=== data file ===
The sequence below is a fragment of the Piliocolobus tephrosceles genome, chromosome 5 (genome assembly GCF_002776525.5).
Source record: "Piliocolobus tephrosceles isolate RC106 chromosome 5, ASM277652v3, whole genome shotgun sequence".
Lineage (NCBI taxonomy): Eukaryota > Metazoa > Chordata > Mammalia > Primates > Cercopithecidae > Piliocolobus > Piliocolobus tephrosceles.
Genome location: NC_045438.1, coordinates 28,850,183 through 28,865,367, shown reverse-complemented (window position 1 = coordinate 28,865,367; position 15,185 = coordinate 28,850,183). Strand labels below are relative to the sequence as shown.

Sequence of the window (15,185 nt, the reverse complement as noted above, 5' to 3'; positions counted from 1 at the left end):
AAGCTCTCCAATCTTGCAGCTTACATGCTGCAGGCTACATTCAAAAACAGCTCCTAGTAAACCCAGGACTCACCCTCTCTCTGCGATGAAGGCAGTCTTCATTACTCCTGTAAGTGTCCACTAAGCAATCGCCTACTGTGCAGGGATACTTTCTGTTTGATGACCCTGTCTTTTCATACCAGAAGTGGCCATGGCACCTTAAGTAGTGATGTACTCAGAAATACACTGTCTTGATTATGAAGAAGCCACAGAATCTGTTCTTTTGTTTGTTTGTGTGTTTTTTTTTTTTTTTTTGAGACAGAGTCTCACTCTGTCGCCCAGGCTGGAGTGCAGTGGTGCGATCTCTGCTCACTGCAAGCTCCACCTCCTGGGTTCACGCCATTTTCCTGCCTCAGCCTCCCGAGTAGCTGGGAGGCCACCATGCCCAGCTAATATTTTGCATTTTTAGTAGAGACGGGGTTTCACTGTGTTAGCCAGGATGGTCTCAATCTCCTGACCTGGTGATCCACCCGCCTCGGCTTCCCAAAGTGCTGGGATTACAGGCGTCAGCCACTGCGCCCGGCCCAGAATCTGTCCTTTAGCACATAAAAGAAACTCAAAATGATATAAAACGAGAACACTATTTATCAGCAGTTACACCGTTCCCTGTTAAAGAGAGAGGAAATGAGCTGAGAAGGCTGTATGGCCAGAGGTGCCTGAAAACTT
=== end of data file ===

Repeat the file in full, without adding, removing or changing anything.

The sequence below is a fragment of the Piliocolobus tephrosceles genome, chromosome 5 (genome assembly GCF_002776525.5).
Source record: "Piliocolobus tephrosceles isolate RC106 chromosome 5, ASM277652v3, whole genome shotgun sequence".
Lineage (NCBI taxonomy): Eukaryota > Metazoa > Chordata > Mammalia > Primates > Cercopithecidae > Piliocolobus > Piliocolobus tephrosceles.
Genome location: NC_045438.1, coordinates 28,850,183 through 28,865,367, shown reverse-complemented (window position 1 = coordinate 28,865,367; position 15,185 = coordinate 28,850,183). Strand labels below are relative to the sequence as shown.

Sequence of the window (15,185 nt, the reverse complement as noted above, 5' to 3'; positions counted from 1 at the left end):
AAGCTCTCCAATCTTGCAGCTTACATGCTGCAGGCTACATTCAAAAACAGCTCCTAGTAAACCCAGGACTCACCCTCTCTCTGCGATGAAGGCAGTCTTCATTACTCCTGTAAGTGTCCACTAAGCAATCGCCTACTGTGCAGGGATACTTTCTGTTTGATGACCCTGTCTTTTCATACCAGAAGTGGCCATGGCACCTTAAGTAGTGATGTACTCAGAAATACACTGTCTTGATTATGAAGAAGCCACAGAATCTGTTCTTTTGTTTGTTTGTGTGTTTTTTTTTTTTTTTTTGAGACAGAGTCTCACTCTGTCGCCCAGGCTGGAGTGCAGTGGTGCGATCTCTGCTCACTGCAAGCTCCACCTCCTGGGTTCACGCCATTTTCCTGCCTCAGCCTCCCGAGTAGCTGGGAGGCCACCATGCCCAGCTAATATTTTGCATTTTTAGTAGAGACGGGGTTTCACTGTGTTAGCCAGGATGGTCTCAATCTCCTGACCTGGTGATCCACCCGCCTCGGCTTCCCAAAGTGCTGGGATTACAGGCGTCAGCCACTGCGCCCGGCCCAGAATCTGTCCTTTAGCACATAAAAGAAACTCAAAATGATATAAAACGAGAACACTATTTATCAGCAGTTACACCGTTCCCTGTTAAAGAGAGAGGAAATGAGCTGAGAAGGCTGTATGGCCAGAGGTGCCTGAAAACTT